4 Helpful Votes
Sail Date: April 2015
We took the Metropolitan Tours 5-day 4-night excursion to the Eastern Galapagos islands aboard the M/V Santa Cruz. The trip was memorable for the number of wildlife species that could be observed close-up. It was also memorable in being ... Read More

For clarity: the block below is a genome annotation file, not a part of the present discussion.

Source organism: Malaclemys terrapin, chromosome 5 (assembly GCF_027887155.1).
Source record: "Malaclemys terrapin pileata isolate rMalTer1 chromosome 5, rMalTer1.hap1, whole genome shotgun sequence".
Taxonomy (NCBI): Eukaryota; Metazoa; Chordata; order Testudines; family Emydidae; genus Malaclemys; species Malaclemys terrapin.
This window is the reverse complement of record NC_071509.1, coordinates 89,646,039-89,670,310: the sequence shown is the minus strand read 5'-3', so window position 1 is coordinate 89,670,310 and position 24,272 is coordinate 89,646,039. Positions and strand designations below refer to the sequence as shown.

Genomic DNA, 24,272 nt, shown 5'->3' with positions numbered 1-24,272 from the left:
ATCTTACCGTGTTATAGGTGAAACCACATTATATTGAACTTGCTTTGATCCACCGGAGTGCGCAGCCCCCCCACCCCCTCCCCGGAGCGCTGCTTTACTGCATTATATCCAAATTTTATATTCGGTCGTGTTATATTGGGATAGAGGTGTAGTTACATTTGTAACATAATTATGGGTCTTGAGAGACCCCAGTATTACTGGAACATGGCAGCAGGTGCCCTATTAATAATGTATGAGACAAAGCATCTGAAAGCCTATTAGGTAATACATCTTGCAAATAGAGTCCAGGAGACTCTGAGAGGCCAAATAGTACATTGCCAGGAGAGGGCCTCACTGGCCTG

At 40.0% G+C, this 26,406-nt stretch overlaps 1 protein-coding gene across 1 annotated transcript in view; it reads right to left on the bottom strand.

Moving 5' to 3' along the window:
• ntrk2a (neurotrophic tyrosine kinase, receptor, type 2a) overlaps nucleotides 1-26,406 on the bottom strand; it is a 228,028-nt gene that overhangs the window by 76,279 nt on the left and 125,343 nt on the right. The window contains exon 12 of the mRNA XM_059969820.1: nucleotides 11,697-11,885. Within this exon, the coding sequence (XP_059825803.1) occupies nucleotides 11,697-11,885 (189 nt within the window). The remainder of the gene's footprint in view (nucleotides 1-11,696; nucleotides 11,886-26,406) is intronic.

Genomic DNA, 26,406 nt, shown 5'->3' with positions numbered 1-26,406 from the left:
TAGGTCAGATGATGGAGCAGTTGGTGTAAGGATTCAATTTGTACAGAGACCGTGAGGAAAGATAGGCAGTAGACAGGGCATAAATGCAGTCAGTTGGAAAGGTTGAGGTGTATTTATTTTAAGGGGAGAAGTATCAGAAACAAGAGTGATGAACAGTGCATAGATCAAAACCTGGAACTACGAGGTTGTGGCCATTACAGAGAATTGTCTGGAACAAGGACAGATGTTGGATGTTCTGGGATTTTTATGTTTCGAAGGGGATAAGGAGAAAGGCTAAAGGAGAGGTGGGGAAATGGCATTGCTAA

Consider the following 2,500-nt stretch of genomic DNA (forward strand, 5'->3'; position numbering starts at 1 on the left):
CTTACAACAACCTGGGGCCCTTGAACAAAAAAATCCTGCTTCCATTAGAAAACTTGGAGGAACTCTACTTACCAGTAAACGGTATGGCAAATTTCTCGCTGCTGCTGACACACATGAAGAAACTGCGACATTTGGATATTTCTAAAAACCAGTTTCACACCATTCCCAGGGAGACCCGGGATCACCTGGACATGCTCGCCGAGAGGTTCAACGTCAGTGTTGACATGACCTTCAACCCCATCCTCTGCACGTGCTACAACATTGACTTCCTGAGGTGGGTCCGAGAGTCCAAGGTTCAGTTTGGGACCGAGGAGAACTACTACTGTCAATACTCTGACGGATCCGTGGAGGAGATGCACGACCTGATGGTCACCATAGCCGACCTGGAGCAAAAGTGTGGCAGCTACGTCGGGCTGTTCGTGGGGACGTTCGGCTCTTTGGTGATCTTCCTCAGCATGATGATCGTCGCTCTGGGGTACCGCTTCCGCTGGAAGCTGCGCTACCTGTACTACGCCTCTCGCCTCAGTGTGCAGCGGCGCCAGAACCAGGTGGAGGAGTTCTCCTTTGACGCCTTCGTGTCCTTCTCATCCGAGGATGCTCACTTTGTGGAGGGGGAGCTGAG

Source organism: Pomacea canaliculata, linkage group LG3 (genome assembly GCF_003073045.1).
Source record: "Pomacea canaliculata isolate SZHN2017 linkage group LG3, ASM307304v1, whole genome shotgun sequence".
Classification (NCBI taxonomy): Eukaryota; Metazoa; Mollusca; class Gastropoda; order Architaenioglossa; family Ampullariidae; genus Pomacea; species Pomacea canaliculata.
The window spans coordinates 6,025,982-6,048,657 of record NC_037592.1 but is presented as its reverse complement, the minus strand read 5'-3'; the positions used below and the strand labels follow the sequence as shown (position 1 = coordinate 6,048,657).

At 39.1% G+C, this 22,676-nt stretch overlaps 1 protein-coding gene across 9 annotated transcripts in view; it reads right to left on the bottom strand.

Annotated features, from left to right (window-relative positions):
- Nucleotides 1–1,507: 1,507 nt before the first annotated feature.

We took the Metropolitan Tours 5-day 4-night excursion to the Eastern Galapagos islands aboard the M/V Santa Cruz. The trip was memorable for the number of wildlife species that could be observed close-up. It was also memorable in being fairly strenuous. To begin, my wife and I are not hikers or really “outdoorsy” types. I began preparation for the trip by spending about ½ hour per day on the treadmill, whereas my wife took several flights of stairs every day at work rather than using the elevator. We thought it was enough, but we could have done more. The days aboard the Santa Cruz began with a buffet breakfast at 0700, followed by the first excursion of the day at 0830. It should be mentioned that all of the excursions as well as embarkation and disembarkation were handled with inflatable zodiac “panga” boats that hold 12-16 people. These are powered by 50 hp outboard motors. You descend a stairway on the outside of the ship and transfer to the panga from a platform. There is a gulde on the platform and one in the panga that assist you in the transfer, pretty simple once you get the hang of it. Most of the landings on the islands are called “wet landings”, these involve backing the panga onto the beach where it is held in place by two of the guides. You step over the side of the panga into the surf, which can vary from 6 inches to 3 feet in depth. Normally not a problem unless you are short like my wife, and happen to hit the surf during a receding wave! We grabbed her before she was swept out to sea! Most of the excursions were set up to provide a mix of activities, including hikes along the beach or inland, beach swimming and snorkeling, deep water snorkeling, panga rides around the perimeter of the island, or rides on a glass bottom boat. Several were set up to involve alternatives, if you didn’t want to deep water snorkel you could have a panga or glass bottom boat ride instead. Here are some basic things to remember about the pangas: • Try not to be the first ones on board the pangas, if you are you will be sitting at the back next to the outboard motor. This makes it hard to hear the guide and you will be marinated in exhaust smoke. • If the excursion involves a panga ride around the perimeter of the island, ask the guide if you will be traveling clockwise or counterclockwise around the island. This determines what side of the panga you want to sit on. Even though the guides and panga driver will swing the boat around if interesting wildlife is seen, those seated on one side of the panga will be facing the island most often and won’t have to constantly turn around to take pictures. • If you are the last ones onto the panga, you will be seated at the front. At cruising speed (to and from the island), you may get hit with spray over the bow. Most of the time people can bunch up toward the stern to avoid this. • The choice of footwear creates a bit of a conundrum on these excursions. You need something you don’t mind getting wet during a wet landing, but also has enough traction to allow you to walk over uneven, rocky terrain during the hiking portion. There is not much time after you wet land to get the sand out of your footwear (and no facilities for rinsing the sand off except in the surf). This results in sand grating against your feet during the hikes, both me (with an old pair of tennis shoes) and my wife (with a new pair of Teva sandals) had this trouble and ended up with band aids over sores after a few days of this. The morning excursions last until 11:30, at which time you will return to the ship for a buffet lunch. Afternoon excursions begin at 14:30 and last until ~18:00, with a lecture on the next day’s activities at 19:00 and sit-down dinner at 20:00. The ship only holds a maximum of 90 passengers, so there is ample space in the dining room to accommodate all of them. The food onboard was excellent, better than we expected. Many fresh and local ingredients such as excellent local fruits and locally caught fish were on the menu. In fact, we both thought the food was as good if not better than that offered on larger cruise lines. Snacks were available after the morning and afternoon excursions as well. Each passenger is issued an individual (1/2 litre) water bottle at the beginning of the cruise, and is asked to keep it throughout and refill it from a water station near the dining room each day. The water from the sinks in the cabins is useable for brushing teeth, but it comes directly from the desalinization units and contains a high mineral content. One of the evening activities we enjoyed (weather permitting) was a star-gazing session from the upper deck. Since you are near the equator, you will have the opportunity to see both the Southern Cross and the Big Dipper (upside down!). The Milky Way stands out beautifully due to the lack of light pollution. A minor issue was the lack of laundry facilities onboard, we took to washing items each night in the sink, and hanging them to dry on a travel clothesline strung across our cabin. It made it look like a steerage cabin on a tramp steamer! They did have a dryer on board (which we didn’t use) and a shoe rack near an open engine room door (which dried them very well). A couple of words about the land excursions…most people who are “in shape” will find no problems with the hikes. In fact, in retrospect the effort involved in these excursions wasn’t bad considering the wildlife and vistas we saw. However, it should be mentioned that the Galapagos are managed as a National Park in Ecuador, and one of their philosophies is not to make significant adaptations for the comfort and ease of tourists. Be advised there is also no equivalent to the ADA regulations in this part of the world, so where one would expect in the USA to see a manufactured stairway with sturdy handrails along with a wheelchair ramp, in the Galapagos you are lucky to find a handrail for the steepest climb, and most stairs are rough-hewn from the rocky cliffs. The Prince Philip steps on Genovese Island are a good example of this, steep and tall and requiring good balance to negotiate. Luckily the guides do a good job of assisting those who may need help ascending or descending. Be aware also that level, groomed pathways are not generally provided for the flat sections of the hike, much of the terrain is littered with rocks or consists of uneven “Pahoihoi” lava flows. Much of my hiking time was spent looking down at my feet to make sure my next step wasn’t going to result in a broken ankle or a plunge down a cliff! At the beginning of the voyage, the passengers are split into excursion groups named for Galapagos animals, our group was the Gulls. Our guide for most of the excursions was a young woman who had been doing the job for 5 years. She was very personable and helpful, but she did not provide the amount of running detailed commentary that some other guides seemed to provide. She would answer questions adequately, but as we are both technical/scientific people we found ourselves wanting more. We were glad we had seen a multi-part PBS special on the Galapagos prior to the trip. The guide also took a liking to one of our group, another young and fit woman who was a tour guide in Hawaii. Those two seemed to set the pace for hikes, leaving us less fit people to bring up the rear, panting and sweating like pigs! In retrospect however, all the effort was worth it when we look back at our photos. We were able to photograph over 25 different species of animals, most with no apparent fear of humans. The landscapes provided an ever-changing geologic panorama of multiple volcanic eruptions, and the variety of flora was amazing. One of the lasting memories was encountering a variety of prickly pear cactus that had soft spines that could be stroked without fear of getting poked…since the cactus had no natural predators on the island, it never had to evolve the defense of stiff spiky spines! If you are young and fit, I would encourage you to take this voyage, and even if you are not so fit, the overall experience can be gratifying. Read Less